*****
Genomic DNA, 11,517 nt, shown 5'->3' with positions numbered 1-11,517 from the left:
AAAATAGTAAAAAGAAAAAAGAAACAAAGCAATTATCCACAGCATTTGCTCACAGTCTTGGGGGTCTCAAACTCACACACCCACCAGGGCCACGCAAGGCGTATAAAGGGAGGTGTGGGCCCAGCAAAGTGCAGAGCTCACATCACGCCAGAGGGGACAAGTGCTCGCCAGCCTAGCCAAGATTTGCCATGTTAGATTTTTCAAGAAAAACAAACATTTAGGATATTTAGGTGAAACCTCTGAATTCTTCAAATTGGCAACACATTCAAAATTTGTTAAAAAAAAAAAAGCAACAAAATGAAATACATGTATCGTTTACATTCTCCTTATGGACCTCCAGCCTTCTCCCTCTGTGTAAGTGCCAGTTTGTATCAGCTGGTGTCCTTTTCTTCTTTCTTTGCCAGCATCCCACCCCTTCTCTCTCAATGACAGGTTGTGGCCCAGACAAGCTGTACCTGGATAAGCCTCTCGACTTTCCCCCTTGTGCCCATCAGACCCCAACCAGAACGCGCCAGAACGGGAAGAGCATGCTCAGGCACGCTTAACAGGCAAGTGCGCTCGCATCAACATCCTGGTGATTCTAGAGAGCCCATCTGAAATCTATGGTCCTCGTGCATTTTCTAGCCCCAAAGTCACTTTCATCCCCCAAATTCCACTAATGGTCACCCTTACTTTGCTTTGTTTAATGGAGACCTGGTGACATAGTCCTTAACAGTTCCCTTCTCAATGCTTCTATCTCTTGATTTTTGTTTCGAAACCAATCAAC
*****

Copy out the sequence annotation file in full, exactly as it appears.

Genomic DNA, 11,517 nt, shown 5'->3' with positions numbered 1-11,517 from the left:
AAAATAGTAAAAAGAAAAAAGAAACAAAGCAATTATCCACAGCATTTGCTCACAGTCTTGGGGGTCTCAAACTCACACACCCACCAGGGCCACGCAAGGCGTATAAAGGGAGGTGTGGGCCCAGCAAAGTGCAGAGCTCACATCACGCCAGAGGGGACAAGTGCTCGCCAGCCTAGCCAAGATTTGCCATGTTAGATTTTTCAAGAAAAACAAACATTTAGGATATTTAGGTGAAACCTCTGAATTCTTCAAATTGGCAACACATTCAAAATTTGTTAAAAAAAAAAAAGCAACAAAATGAAATACATGTATCGTTTACATTCTCCTTATGGACCTCCAGCCTTCTCCCTCTGTGTAAGTGCCAGTTTGTATCAGCTGGTGTCCTTTTCTTCTTTCTTTGCCAGCATCCCACCCCTTCTCTCTCAATGACAGGTTGTGGCCCAGACAAGCTGTACCTGGATAAGCCTCTCGACTTTCCCCCTTGTGCCCATCAGACCCCAACCAGAACGCGCCAGAACGGGAAGAGCATGCTCAGGCACGCTTAACAGGCAAGTGCGCTCGCATCAACATCCTGGTGATTCTAGAGAGCCCATCTGAAATCTATGGTCCTCGTGCATTTTCTAGCCCCAAAGTCACTTTCATCCCCCAAATTCCACTAATGGTCACCCTTACTTTGCTTTGTTTAATGGAGACCTGGTGACATAGTCCTTAACAGTTCCCTTCTCAATGCTTCTATCTCTTGATTTTTGTTTCGAAACCAATCAAC